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Where: SFMOMA Artists Gallery, Building A, Fort Mason Center, San Francisco, CA 94123

When: July 16–August 28, 2009.

Gallery hours: 11:30 a.m.–5:30 p.m., Tues.–Sat.

Opening reception: Thurs., July 16, 5:30–7:30 p.m. featuring the music of The Eldorados, a four-piece surf band that includes Stu Brandt, Mark Scardello, Jeff Moon and Scott Culbertson.

Admission: Free

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Representing Northern California artists, the SFMOMA Artists Gallery offers a diverse selection of original artwork for sale and rent.

The SFMOMA Artists Gallery is located in Building A at Fort Mason Center. Gallery hours are 11:30 a.m. to 5:30 p.m. Tuesdays through Saturdays. Admission to gallery exhibitions is free of charge.

Visit our website at or call 415/441-4777 for more information.

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Tuesday, July 07, 2009

Q/A Stinky Wet Stuff?

StokeMaster Network Q/A
Stinky Wet Stuff?

So this one is a response to Peter who is one of my StokeMaster Network member. This is about how I am avoiding getting my stuff from stinking up, especially booties.

In order to tackle this you need to be a bit of micro-biologist.
First off, you need to understand the fermentation process.

Fermentation process is very important for all of us. Without out it, we don't have bread, beer, sake, wine, cheese to just name a few all of which I like to enjoy. On the other end of the spectrum fermentation can occur in and around your body. Yeast infection, for example, is a fermentation go wild.

In my opinion, a good deal of the stinky stuff happens due to fermentation.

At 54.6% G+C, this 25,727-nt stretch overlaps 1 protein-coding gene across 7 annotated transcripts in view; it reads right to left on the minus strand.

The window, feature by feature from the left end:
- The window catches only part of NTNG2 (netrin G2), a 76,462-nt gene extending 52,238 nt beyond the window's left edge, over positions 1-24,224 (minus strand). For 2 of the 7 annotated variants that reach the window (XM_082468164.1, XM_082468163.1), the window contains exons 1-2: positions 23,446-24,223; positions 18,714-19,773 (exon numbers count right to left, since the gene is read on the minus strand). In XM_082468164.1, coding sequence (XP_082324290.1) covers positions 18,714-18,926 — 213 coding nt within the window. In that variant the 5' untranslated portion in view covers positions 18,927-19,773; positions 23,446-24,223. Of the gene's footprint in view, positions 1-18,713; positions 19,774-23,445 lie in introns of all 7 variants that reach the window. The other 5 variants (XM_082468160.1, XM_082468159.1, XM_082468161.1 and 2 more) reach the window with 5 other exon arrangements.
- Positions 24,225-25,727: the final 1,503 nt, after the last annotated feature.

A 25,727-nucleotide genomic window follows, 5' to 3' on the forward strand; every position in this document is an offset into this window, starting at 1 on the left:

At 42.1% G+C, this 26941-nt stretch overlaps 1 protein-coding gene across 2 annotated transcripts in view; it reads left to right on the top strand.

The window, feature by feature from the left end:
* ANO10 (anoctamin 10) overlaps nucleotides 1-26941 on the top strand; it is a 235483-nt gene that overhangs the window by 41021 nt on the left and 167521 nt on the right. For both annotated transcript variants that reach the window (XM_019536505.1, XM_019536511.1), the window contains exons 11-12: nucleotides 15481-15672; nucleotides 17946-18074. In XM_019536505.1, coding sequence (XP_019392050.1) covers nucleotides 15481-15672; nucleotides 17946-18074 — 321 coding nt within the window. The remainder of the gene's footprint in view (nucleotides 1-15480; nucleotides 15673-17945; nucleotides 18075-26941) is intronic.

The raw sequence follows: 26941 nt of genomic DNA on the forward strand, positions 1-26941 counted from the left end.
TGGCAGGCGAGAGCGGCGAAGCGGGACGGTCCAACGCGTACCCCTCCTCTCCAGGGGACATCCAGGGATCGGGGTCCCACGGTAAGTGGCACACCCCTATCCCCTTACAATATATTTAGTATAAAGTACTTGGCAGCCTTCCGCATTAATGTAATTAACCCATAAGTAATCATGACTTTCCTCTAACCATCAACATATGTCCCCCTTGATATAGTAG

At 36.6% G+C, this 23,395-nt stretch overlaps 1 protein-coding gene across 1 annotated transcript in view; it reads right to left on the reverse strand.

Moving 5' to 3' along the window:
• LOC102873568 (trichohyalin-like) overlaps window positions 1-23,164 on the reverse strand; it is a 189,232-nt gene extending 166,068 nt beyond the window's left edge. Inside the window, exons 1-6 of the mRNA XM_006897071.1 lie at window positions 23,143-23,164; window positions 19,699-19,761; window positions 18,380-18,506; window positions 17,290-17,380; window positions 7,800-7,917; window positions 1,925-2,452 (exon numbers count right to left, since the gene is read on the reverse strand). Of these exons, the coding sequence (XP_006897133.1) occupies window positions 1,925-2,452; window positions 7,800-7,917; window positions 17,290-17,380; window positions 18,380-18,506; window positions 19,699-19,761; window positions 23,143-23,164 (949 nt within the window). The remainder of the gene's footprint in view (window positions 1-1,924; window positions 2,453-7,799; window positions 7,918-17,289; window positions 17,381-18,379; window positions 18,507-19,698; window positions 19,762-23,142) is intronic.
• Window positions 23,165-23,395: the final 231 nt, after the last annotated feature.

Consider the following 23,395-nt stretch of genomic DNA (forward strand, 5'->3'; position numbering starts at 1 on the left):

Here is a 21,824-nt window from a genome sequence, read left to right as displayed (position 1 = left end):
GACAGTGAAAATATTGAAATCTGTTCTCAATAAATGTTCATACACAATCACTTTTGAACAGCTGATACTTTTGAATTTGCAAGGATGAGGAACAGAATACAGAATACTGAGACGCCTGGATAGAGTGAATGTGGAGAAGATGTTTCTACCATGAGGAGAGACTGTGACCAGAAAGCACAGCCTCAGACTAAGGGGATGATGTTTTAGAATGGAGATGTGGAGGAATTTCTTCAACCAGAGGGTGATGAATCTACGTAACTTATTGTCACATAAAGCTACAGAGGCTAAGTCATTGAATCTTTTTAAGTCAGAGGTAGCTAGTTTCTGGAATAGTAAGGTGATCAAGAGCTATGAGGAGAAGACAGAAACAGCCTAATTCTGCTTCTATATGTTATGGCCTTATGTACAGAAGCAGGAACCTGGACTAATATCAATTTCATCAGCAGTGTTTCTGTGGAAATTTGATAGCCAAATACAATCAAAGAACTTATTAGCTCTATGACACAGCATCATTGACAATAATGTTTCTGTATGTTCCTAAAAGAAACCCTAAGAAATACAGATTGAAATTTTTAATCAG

In order to fermentation to take place you need to have an environment
  • The presence of the seed organisms
  • The growing medium for the micro-organisms
  • The nutrient that feeds the organisms
  • The temperature
  • The time
  • The lack of infectious or anti-agent for the growth
Given all above factors to work out, the organisms take in the nutrient in the growing medium and covert the nutrients into bi-products. Some of which is CO2 and other are complex protein or gas like hydrogen sulfide etc.

First the ocean and your skin contains lots of different kinds of organisms. Probably in the order of hundreds if not thousands.

The sea water is very nutrient rich and especially these days with pollution, fertilizer leeching into the ocean and as your stuff drys the nutrient get more concentrated making easier for the organisms to find and go in production. You only need a few of these organisms but they multiply very fast especially in your warm house or inside a car.

Also no matter how hard your wash your body, you cannot get rid of the native organisms that are on your skin.... two bit strikes there.

In terms of the nutrients, you have some hope. Flushing and rinsing your wet stuff with clean water can remove quite a bit of the nutritious sea water. I'd do that vigorously and as soon as possible.

The temperature is actually important. If you leave the wet stuff in your hot car, it will simply help the organisms to multiply much faster and they can work even at 90 to 120 degrees. Note that the lack of oxygen does not matter and in fact, I believe that anaerobic fermentation can create a lot more different proteins than just aerobic one in which most of the stuff goes from O2 to CO2.

So I'd rinse and hang the stuff in colder place as soon as possible.

Next is the time. If you can prevent the fermentation process to stop sooner, the less bi-products that get generated. To this effect making sure that the stuff drys faster is important. You can notice a significant difference when you blow the fan on the stuff and have them dry. I personally throw all the stuff in the washer and not wash them but put them in a spin cycle to get most of the water out first. Washing will destroy the rubber stuff so don't machine wash your suits.

Finally it is possible to further reduce the growth by;

- Wash with light amount of dish soap, shampoo, Woolite etc. This will help remove various nutrients and organisms too from the cells of the neoprene.
- Applying a light coat of Lysol type stuff.
- Use Mirazyme from McNett and have it enzymatically break down the bi-products
- Use very weak solution of bleach, but this is not recommended for rubber materials

OK, now you can help by writing comments with what you know. Be sure also to tell me if I said something wrong.